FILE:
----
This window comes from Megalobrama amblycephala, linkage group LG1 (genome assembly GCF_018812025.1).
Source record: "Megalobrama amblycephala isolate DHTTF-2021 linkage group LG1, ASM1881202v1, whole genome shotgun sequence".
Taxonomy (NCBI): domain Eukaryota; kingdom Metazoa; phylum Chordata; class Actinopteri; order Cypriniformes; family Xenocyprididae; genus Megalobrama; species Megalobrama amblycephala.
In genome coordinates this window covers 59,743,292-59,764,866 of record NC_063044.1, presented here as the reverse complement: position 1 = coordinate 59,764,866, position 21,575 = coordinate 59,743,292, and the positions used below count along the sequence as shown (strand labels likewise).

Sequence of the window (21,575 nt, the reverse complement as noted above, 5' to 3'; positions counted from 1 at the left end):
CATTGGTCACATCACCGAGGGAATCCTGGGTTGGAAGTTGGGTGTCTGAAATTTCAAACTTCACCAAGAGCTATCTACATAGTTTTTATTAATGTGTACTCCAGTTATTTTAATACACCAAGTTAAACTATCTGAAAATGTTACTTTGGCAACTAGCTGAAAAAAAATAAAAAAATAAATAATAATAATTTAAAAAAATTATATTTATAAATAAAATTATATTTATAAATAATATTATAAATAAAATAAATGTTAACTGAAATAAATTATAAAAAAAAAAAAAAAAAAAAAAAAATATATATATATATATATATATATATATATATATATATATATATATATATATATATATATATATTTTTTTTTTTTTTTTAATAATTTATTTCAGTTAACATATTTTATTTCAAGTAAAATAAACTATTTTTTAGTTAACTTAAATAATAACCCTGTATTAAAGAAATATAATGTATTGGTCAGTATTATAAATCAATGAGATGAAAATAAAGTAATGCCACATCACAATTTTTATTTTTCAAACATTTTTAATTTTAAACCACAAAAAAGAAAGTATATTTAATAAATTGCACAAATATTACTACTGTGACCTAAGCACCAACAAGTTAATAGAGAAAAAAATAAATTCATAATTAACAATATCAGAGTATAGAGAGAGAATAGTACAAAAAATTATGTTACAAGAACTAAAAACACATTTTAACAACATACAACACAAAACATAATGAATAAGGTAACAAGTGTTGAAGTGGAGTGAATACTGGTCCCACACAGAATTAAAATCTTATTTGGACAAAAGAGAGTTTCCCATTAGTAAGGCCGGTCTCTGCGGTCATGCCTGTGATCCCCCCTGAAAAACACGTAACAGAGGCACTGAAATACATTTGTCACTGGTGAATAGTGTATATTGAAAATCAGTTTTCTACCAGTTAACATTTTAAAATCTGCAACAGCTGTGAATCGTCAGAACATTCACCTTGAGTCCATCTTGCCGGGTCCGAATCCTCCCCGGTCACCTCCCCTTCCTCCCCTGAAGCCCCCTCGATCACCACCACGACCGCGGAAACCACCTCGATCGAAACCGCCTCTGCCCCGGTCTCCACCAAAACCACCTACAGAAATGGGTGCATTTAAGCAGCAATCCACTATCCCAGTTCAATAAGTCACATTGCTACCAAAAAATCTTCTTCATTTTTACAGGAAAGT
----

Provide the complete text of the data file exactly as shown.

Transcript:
This window comes from Megalobrama amblycephala, linkage group LG1 (genome assembly GCF_018812025.1).
Source record: "Megalobrama amblycephala isolate DHTTF-2021 linkage group LG1, ASM1881202v1, whole genome shotgun sequence".
Taxonomy (NCBI): domain Eukaryota; kingdom Metazoa; phylum Chordata; class Actinopteri; order Cypriniformes; family Xenocyprididae; genus Megalobrama; species Megalobrama amblycephala.
In genome coordinates this window covers 59,743,292-59,764,866 of record NC_063044.1, presented here as the reverse complement: position 1 = coordinate 59,764,866, position 21,575 = coordinate 59,743,292, and the positions used below count along the sequence as shown (strand labels likewise).

Sequence of the window (21,575 nt, the reverse complement as noted above, 5' to 3'; positions counted from 1 at the left end):
CATTGGTCACATCACCGAGGGAATCCTGGGTTGGAAGTTGGGTGTCTGAAATTTCAAACTTCACCAAGAGCTATCTACATAGTTTTTATTAATGTGTACTCCAGTTATTTTAATACACCAAGTTAAACTATCTGAAAATGTTACTTTGGCAACTAGCTGAAAAAAAATAAAAAAATAAATAATAATAATTTAAAAAAATTATATTTATAAATAAAATTATATTTATAAATAATATTATAAATAAAATAAATGTTAACTGAAATAAATTATAAAAAAAAAAAAAAAAAAAAAAAAATATATATATATATATATATATATATATATATATATATATATATATATATATATATATATATATTTTTTTTTTTTTTTTAATAATTTATTTCAGTTAACATATTTTATTTCAAGTAAAATAAACTATTTTTTAGTTAACTTAAATAATAACCCTGTATTAAAGAAATATAATGTATTGGTCAGTATTATAAATCAATGAGATGAAAATAAAGTAATGCCACATCACAATTTTTATTTTTCAAACATTTTTAATTTTAAACCACAAAAAAGAAAGTATATTTAATAAATTGCACAAATATTACTACTGTGACCTAAGCACCAACAAGTTAATAGAGAAAAAAATAAATTCATAATTAACAATATCAGAGTATAGAGAGAGAATAGTACAAAAAATTATGTTACAAGAACTAAAAACACATTTTAACAACATACAACACAAAACATAATGAATAAGGTAACAAGTGTTGAAGTGGAGTGAATACTGGTCCCACACAGAATTAAAATCTTATTTGGACAAAAGAGAGTTTCCCATTAGTAAGGCCGGTCTCTGCGGTCATGCCTGTGATCCCCCCTGAAAAACACGTAACAGAGGCACTGAAATACATTTGTCACTGGTGAATAGTGTATATTGAAAATCAGTTTTCTACCAGTTAACATTTTAAAATCTGCAACAGCTGTGAATCGTCAGAACATTCACCTTGAGTCCATCTTGCCGGGTCCGAATCCTCCCCGGTCACCTCCCCTTCCTCCCCTGAAGCCCCCTCGATCACCACCACGACCGCGGAAACCACCTCGATCGAAACCGCCTCTGCCCCGGTCTCCACCAAAACCACCTACAGAAATGGGTGCATTTAAGCAGCAATCCACTATCCCAGTTCAATAAGTCACATTGCTACCAAAAAATCTTCTTCATTTTTACAGGAAAGT